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Dublin: 8 °C Thursday 22 March, 2018

Analysis: Bundee Aki's unglamorous role for Ireland key to ruck success

The Connacht centre was busy in Ireland’s win over Scotland last weekend.

BUNDEE AKI HASN’T quite set the Six Nations alight just yet but he has been a key performer for Ireland in an often unglamorous role.

His display against Scotland was typical.

In a game that had a high ball-in-play time of 44:06, there was plenty of drama and even if he wasn’t making the headlines, Aki was invariably close to the action.

Bundee Aki after the game Aki at the final whistle on Saturday. Source: Oisin Keniry/INPHO

The Connacht centre worked hard for an average of 1.9 metres per carry across 12 surges for Joe Schmidt’s side, while he completed 100% of his nine tackle attempts and also passed the ball nine times.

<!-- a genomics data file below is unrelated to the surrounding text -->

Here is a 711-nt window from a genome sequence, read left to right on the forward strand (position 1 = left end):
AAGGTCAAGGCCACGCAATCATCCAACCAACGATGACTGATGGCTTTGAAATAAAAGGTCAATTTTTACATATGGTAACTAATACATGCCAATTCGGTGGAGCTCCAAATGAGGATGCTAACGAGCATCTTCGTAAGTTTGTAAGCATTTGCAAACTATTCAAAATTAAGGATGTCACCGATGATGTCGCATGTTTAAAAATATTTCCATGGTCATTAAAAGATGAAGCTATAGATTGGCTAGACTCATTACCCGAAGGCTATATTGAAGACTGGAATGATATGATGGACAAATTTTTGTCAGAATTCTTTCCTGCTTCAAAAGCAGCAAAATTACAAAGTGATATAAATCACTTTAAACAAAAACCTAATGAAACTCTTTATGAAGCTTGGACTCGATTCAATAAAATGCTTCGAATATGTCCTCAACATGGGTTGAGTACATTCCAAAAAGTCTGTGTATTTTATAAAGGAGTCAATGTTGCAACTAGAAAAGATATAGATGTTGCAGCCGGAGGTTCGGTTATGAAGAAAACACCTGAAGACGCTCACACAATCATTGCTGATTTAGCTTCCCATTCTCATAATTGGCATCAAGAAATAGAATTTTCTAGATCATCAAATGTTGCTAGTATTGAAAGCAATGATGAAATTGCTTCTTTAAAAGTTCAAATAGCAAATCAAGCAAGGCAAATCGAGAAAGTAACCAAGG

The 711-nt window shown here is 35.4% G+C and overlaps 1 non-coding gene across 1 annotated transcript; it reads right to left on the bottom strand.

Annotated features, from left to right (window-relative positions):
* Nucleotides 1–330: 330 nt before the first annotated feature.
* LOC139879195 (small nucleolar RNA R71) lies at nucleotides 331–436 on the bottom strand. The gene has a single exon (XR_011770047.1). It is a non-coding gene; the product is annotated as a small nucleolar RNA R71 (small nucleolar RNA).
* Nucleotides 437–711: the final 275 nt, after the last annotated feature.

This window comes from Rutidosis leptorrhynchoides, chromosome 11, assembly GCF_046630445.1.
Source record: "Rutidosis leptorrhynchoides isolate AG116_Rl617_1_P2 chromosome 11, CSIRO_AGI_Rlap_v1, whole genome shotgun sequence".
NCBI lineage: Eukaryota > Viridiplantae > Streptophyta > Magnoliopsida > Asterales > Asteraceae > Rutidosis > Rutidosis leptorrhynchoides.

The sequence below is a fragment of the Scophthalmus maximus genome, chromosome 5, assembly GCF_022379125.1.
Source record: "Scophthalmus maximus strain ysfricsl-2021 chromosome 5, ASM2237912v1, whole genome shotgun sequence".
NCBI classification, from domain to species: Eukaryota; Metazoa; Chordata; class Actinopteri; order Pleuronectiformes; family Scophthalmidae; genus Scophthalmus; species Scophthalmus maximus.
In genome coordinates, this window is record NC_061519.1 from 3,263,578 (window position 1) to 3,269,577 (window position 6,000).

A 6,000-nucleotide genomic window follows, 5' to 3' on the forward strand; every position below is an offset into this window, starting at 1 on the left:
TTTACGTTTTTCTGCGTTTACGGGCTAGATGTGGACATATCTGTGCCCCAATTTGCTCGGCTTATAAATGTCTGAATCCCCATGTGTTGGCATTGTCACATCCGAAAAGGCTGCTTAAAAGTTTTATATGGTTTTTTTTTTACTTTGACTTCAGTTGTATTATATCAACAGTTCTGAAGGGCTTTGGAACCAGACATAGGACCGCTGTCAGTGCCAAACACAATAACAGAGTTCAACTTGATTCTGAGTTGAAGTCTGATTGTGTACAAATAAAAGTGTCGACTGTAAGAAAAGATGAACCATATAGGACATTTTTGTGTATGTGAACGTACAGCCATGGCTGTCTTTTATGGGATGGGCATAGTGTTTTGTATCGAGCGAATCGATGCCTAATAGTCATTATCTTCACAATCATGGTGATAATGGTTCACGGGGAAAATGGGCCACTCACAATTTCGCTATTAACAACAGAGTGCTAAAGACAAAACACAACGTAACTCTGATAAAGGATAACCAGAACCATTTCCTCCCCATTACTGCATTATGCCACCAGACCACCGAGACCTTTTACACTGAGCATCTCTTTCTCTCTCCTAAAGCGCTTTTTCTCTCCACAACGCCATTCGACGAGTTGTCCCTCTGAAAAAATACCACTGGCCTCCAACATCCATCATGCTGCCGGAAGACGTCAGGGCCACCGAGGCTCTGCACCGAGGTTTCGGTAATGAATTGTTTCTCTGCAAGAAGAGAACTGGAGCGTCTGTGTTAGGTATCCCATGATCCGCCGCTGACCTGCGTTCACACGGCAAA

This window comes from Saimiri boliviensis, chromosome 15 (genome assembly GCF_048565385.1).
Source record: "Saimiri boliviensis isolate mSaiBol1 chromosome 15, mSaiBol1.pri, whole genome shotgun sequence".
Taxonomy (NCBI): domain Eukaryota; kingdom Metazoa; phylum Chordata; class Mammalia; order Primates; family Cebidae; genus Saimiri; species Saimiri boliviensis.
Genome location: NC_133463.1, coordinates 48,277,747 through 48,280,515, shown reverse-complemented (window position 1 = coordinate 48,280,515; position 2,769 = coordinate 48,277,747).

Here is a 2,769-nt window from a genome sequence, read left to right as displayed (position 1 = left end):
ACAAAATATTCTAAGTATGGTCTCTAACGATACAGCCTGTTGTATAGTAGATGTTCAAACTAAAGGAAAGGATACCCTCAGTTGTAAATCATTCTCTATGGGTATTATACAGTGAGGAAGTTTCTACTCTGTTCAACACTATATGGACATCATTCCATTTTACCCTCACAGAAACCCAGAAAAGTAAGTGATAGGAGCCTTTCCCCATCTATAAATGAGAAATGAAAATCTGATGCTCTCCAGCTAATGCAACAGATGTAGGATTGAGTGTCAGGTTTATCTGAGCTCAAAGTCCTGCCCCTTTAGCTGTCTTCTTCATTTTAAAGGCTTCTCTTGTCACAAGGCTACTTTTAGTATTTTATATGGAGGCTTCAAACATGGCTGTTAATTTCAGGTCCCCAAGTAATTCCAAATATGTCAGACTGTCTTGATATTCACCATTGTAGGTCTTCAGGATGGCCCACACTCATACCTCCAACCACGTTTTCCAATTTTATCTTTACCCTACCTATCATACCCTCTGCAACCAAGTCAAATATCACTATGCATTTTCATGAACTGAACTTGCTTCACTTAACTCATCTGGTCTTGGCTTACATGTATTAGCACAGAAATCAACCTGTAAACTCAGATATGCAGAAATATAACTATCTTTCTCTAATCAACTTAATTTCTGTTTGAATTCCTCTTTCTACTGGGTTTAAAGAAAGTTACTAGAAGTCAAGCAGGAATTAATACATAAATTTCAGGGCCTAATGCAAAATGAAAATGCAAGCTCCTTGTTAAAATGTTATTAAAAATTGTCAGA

There were many subtleties to his game too, including his late latch onto Conor Murray to help drive the scrum-half over for his important second-half try.

But it was Aki’s ruck work, which has been outstanding throughout this Six Nations, that impressed most against the Scots.

With Ireland having more than 25 minutes of possession last Saturday, there were plenty of rucks to be hit and in such a central position, Aki was called upon time and time again.

Aki has topped the ruck stats charts for Ireland’s backs throughout this championship, but his total of 33 ruck contributions against the Scots was by some distance the highest from any Irish back so far in this Six Nations.